Beat laments Uber's Colombia departure, but will not hold back in its absence

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By Oliver Griffin

BOGOTA (Reuters) – Ride-hailing company Beat hopes rival Uber (N:) will return to Colombia, but meanwhile, it will capitalize on the void it left and try to fill it, the company said.

Colombia’s ride-hailing sector was thrown into disarray in December after Uber was ordered to cease operations following a court ruling that it had violated competition rules. San Francisco-based Uber left the country last week and has since said it is considering taking the dispute to international arbitration.

Local entrepreneurs have railed against what they say are out-dated regulations that threaten Colombia’s status as a popular destination for investment. President Ivan Duque said at Davos that technology firms were welcome in the country but had to play by the rules.

“Something that motivates Beat is competition,” Mauricio Lopez, Beat’s general manager for Colombia, told Reuters late on Monday. “The fact that the market leader has now left definitely puts a limit on that competition (but) that space has to be occupied.”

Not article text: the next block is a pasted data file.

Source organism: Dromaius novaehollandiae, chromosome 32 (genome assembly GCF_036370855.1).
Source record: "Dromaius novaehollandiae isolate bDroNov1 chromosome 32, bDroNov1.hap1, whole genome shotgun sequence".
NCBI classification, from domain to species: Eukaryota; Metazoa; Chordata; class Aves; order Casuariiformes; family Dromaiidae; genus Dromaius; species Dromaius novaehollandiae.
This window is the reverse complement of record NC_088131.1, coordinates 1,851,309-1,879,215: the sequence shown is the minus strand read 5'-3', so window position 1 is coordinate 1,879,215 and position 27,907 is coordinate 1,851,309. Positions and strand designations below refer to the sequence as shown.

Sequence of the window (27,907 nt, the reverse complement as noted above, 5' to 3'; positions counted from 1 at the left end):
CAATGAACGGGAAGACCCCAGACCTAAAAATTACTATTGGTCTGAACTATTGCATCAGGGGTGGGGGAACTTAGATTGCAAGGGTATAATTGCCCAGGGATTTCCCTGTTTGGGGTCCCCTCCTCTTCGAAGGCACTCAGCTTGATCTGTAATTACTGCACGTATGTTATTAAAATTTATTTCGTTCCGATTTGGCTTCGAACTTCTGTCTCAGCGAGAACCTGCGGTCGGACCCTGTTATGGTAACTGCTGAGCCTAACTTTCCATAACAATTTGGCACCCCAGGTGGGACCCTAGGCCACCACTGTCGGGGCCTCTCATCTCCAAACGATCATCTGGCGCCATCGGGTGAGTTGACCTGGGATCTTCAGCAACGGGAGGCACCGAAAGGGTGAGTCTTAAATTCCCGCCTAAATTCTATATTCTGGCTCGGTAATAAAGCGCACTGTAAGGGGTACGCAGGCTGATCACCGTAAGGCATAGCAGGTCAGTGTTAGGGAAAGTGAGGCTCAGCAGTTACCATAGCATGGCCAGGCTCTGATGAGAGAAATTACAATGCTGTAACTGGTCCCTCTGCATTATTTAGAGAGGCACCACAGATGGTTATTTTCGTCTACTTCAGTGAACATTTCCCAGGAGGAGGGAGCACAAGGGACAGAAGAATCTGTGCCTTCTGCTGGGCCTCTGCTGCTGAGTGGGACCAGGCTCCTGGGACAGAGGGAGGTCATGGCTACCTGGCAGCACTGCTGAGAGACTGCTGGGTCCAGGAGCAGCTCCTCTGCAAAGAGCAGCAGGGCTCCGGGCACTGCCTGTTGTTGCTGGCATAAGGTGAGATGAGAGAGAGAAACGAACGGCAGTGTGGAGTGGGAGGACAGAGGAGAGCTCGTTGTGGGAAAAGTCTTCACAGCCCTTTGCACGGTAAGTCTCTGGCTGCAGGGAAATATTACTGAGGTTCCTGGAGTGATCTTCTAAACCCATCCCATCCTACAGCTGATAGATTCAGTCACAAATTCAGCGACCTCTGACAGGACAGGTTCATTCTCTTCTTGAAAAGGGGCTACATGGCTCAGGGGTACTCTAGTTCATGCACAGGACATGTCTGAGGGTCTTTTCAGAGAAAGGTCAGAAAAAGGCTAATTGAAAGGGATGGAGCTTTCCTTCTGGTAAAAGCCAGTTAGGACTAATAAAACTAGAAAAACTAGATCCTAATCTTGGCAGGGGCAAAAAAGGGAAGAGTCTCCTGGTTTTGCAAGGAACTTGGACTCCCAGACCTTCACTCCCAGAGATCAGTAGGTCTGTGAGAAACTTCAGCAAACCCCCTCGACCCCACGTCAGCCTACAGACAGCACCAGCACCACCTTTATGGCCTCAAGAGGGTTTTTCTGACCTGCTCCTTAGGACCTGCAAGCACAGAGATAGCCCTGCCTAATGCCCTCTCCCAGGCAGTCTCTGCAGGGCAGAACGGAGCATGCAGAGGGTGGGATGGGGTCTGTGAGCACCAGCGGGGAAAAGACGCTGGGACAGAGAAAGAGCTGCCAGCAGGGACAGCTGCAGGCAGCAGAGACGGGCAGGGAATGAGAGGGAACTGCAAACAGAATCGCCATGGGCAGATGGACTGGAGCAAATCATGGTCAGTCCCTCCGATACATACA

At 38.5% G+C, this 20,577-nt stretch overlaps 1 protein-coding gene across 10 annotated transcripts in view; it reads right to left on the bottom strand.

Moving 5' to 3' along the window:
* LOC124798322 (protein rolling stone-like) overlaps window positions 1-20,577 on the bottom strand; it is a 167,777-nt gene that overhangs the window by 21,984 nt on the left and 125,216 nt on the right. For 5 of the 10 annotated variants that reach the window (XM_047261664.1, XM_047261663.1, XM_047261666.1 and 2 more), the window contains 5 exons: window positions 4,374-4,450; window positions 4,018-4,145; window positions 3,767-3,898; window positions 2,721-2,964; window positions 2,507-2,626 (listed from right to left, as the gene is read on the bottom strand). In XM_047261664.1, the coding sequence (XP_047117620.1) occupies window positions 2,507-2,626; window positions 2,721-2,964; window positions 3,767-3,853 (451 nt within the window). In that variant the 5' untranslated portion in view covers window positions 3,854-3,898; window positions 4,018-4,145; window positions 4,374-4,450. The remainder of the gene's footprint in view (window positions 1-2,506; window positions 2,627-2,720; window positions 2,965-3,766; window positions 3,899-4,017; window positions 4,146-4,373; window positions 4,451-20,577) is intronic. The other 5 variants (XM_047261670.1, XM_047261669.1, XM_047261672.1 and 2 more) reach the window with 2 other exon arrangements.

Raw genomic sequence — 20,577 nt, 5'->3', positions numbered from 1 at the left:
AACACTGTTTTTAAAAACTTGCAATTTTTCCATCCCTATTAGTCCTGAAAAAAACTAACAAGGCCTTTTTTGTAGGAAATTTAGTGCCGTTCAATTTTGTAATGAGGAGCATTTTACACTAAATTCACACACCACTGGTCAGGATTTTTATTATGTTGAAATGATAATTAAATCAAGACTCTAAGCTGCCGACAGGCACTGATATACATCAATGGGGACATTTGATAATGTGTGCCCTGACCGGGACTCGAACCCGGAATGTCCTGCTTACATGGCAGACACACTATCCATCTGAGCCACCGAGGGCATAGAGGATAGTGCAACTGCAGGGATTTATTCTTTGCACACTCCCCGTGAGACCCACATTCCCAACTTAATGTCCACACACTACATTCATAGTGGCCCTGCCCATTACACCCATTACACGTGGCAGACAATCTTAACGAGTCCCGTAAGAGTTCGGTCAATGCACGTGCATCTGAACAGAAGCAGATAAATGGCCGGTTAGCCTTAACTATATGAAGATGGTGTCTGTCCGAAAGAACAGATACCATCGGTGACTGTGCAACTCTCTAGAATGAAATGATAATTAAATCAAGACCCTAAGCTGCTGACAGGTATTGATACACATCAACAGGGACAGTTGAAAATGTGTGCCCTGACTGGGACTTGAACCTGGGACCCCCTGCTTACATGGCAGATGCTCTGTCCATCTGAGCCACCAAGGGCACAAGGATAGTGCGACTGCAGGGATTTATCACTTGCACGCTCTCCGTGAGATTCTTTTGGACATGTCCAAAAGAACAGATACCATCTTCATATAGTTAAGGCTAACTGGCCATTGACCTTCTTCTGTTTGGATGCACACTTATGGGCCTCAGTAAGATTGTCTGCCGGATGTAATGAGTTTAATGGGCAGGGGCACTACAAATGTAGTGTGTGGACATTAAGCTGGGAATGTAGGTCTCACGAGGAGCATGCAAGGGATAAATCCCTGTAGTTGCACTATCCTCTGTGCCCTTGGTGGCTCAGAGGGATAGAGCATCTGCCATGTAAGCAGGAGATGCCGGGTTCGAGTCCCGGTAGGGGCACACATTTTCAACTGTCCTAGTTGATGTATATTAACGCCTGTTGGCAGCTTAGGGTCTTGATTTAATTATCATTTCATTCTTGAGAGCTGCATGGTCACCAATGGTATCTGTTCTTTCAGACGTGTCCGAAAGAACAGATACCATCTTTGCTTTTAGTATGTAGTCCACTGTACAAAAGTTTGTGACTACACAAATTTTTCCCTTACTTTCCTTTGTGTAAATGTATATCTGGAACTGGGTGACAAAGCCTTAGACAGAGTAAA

He said Beat, its rival ride-hailing apps like DiDi and traditional transport sectors would look to grow their offerings in Uber’s absence.

Beat, part of Daimler (DE:) and BMW’s (DE:) joint venture Free Now, counts some 70,000 drivers in the Andean country, making Colombia one of its most important markets in Latin America.

Before its departure, Uber had some 88,000 drivers and 2.3 million active users in Latin America’s fourth-largest economy. It said on Monday initial calculations suggest damages resulting from its dispute with Colombia will exceed $250 million.

“We would like (Uber) to come back,” Lopez said.

He said the priority for the ride-hailing industry, the government and traditional transport sectors is to nail down regulation that will allow old and new industries to co-exist.

“I believe all parties must push for this regulation, not just the technology platforms,” Lopez said. “Within that scope we should also revise regulations that affect traditional transport models.”

Lopez said while Beat is operating in an uncertain environment, conversations regarding new regulations with the government are progressing more quickly than previously, though disagreements remain.

“It is not an easy debate,” he said.

Lopez said Free Now invested $1 billion in its Latin American operations in 2019, much of it in Colombia, though he would not give an exact figure. Future investments could be affected by regulatory uncertainty, he said.

“It’s certainly true the present situation could cause friction for those decisions,” he said.

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